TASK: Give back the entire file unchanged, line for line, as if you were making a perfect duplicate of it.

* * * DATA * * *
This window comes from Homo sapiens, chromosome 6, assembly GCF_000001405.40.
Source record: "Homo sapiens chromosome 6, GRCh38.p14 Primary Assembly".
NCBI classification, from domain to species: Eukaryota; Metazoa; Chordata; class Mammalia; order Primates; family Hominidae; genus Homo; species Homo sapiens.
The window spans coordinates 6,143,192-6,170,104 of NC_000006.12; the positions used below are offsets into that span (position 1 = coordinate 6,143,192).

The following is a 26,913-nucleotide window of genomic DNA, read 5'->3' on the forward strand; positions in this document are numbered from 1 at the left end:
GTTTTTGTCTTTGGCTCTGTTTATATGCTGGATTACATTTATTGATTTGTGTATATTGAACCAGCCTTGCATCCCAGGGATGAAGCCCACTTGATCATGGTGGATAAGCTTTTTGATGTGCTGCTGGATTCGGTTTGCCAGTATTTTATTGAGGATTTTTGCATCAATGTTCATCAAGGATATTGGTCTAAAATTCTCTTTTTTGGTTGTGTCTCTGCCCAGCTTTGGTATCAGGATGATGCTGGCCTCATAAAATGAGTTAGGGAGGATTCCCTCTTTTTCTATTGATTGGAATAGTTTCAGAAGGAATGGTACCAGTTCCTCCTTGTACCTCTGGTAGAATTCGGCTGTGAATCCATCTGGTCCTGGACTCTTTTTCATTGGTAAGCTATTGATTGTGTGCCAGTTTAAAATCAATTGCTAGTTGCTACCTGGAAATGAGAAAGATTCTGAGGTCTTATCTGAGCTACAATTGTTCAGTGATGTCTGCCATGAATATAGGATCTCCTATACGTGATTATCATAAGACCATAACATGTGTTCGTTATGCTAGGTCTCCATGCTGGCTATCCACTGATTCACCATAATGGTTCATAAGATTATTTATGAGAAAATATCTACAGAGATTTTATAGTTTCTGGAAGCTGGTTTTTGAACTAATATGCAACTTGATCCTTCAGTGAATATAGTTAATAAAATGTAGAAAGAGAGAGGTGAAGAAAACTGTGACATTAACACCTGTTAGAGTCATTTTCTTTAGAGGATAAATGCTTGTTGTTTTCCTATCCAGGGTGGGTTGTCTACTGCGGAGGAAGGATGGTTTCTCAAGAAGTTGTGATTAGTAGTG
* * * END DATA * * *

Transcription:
This window comes from Homo sapiens, chromosome 6, assembly GCF_000001405.40.
Source record: "Homo sapiens chromosome 6, GRCh38.p14 Primary Assembly".
NCBI classification, from domain to species: Eukaryota; Metazoa; Chordata; class Mammalia; order Primates; family Hominidae; genus Homo; species Homo sapiens.
The window spans coordinates 6,143,192-6,170,104 of NC_000006.12; the positions used below are offsets into that span (position 1 = coordinate 6,143,192).

The following is a 26,913-nucleotide window of genomic DNA, read 5'->3' on the forward strand; positions in this document are numbered from 1 at the left end:
GTTTTTGTCTTTGGCTCTGTTTATATGCTGGATTACATTTATTGATTTGTGTATATTGAACCAGCCTTGCATCCCAGGGATGAAGCCCACTTGATCATGGTGGATAAGCTTTTTGATGTGCTGCTGGATTCGGTTTGCCAGTATTTTATTGAGGATTTTTGCATCAATGTTCATCAAGGATATTGGTCTAAAATTCTCTTTTTTGGTTGTGTCTCTGCCCAGCTTTGGTATCAGGATGATGCTGGCCTCATAAAATGAGTTAGGGAGGATTCCCTCTTTTTCTATTGATTGGAATAGTTTCAGAAGGAATGGTACCAGTTCCTCCTTGTACCTCTGGTAGAATTCGGCTGTGAATCCATCTGGTCCTGGACTCTTTTTCATTGGTAAGCTATTGATTGTGTGCCAGTTTAAAATCAATTGCTAGTTGCTACCTGGAAATGAGAAAGATTCTGAGGTCTTATCTGAGCTACAATTGTTCAGTGATGTCTGCCATGAATATAGGATCTCCTATACGTGATTATCATAAGACCATAACATGTGTTCGTTATGCTAGGTCTCCATGCTGGCTATCCACTGATTCACCATAATGGTTCATAAGATTATTTATGAGAAAATATCTACAGAGATTTTATAGTTTCTGGAAGCTGGTTTTTGAACTAATATGCAACTTGATCCTTCAGTGAATATAGTTAATAAAATGTAGAAAGAGAGAGGTGAAGAAAACTGTGACATTAACACCTGTTAGAGTCATTTTCTTTAGAGGATAAATGCTTGTTGTTTTCCTATCCAGGGTGGGTTGTCTACTGCGGAGGAAGGATGGTTTCTCAAGAAGTTGTGATTAGTAGTG